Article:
On Sunday, the Integrity Commission announced its quest to recover more than two billion dollars of smuggled Iraqi funds, in which court rulings were issued, as well as 14 real estate and 5 stakes in various companies.
The Director General of the Recovery Department at the Authority, Moataz Faisal Al-Abbasi, said in a statement reported by Al-Sabah newspaper and reviewed by the National News Center, that “the authority has a database that classifies funds according to the functions and competencies of the recovery department under its federal law on corruption funds, and it is necessary to refer to the recovery mechanism.” Which begins with the issuance of a judicial decision that includes the damage to public money, and when it is proven that the convict or the wanted person has money in another country, it requests that it be seized by virtue of a request for legal aid, and when the request is responded to, the money is seized in that country, then it enters the third stage, which is filing lawsuits to get that money back.”
Al-Abbasi added, "Those funds that have filed lawsuits to recover them amounted to 17.7 million dollars, while the authority was able to seize funds in various countries amounting to 4.17 million dollars, and work is underway to recover them, in addition to seizing 14 ) real estate and (5) stakes in different companies,” explaining that “the sums of which judicial rulings have been issued and are being worked on, amounted to approximately two billion and two hundred million dollars.”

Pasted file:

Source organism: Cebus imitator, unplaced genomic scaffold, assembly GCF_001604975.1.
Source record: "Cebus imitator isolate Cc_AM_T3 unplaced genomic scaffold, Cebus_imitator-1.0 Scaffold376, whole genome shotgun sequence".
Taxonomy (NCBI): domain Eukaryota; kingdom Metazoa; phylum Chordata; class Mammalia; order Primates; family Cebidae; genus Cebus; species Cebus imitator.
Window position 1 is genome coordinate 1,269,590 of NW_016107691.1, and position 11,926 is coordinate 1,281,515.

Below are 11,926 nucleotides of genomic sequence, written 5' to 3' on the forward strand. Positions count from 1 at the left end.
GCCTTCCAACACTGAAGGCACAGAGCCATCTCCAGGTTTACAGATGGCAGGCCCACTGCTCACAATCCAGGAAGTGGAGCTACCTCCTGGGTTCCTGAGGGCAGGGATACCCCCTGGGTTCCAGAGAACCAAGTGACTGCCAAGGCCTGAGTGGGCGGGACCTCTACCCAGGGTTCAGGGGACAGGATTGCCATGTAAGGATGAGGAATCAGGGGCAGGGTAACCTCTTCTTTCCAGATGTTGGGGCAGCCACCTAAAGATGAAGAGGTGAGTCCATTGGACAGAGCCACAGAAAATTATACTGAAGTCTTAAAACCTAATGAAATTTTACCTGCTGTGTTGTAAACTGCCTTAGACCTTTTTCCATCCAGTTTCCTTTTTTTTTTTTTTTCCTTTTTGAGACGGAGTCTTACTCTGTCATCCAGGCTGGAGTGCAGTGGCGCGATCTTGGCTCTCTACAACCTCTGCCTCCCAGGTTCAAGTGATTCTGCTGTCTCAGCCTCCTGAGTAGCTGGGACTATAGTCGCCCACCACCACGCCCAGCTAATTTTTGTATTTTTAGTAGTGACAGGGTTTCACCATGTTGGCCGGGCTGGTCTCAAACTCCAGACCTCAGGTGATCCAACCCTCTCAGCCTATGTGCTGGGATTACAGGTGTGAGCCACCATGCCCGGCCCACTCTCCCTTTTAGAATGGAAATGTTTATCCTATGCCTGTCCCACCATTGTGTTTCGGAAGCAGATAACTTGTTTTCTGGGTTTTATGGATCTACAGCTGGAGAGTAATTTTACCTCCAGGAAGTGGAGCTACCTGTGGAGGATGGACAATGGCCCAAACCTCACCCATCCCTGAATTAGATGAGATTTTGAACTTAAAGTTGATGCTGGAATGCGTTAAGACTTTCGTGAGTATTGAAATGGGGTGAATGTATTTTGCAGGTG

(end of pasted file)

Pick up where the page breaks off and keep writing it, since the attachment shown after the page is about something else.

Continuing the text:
He explained that "the smuggled assets are divided into before 2003 and after that date, and the recovery department and the Iraq Money Recovery Fund are concerned with recovering them," noting that "financial assets dating back to before 2003 generally include money belonging to people or front companies that were put in place to circumvent sanctions. The international community, the financing of the former regime for security purposes, the financing of external activities and their use of carrots and sticks, such as protecting the regime and trying to implement its own policies outside Iraq.”
Al-Abbasi pointed out that “these assets, whether they are money, real estate, or various assets, are within the jurisdiction and work of the Iraq Funds Recovery Fund, and they are funds classified by the law establishing the Fund as illegal funds, and relates to the time period before (2003), and the recovery department is concerned with funds.” Smuggled as a result of corruption, for which judicial rulings were issued after the establishment of the Integrity Commission and granting it this jurisdiction.”
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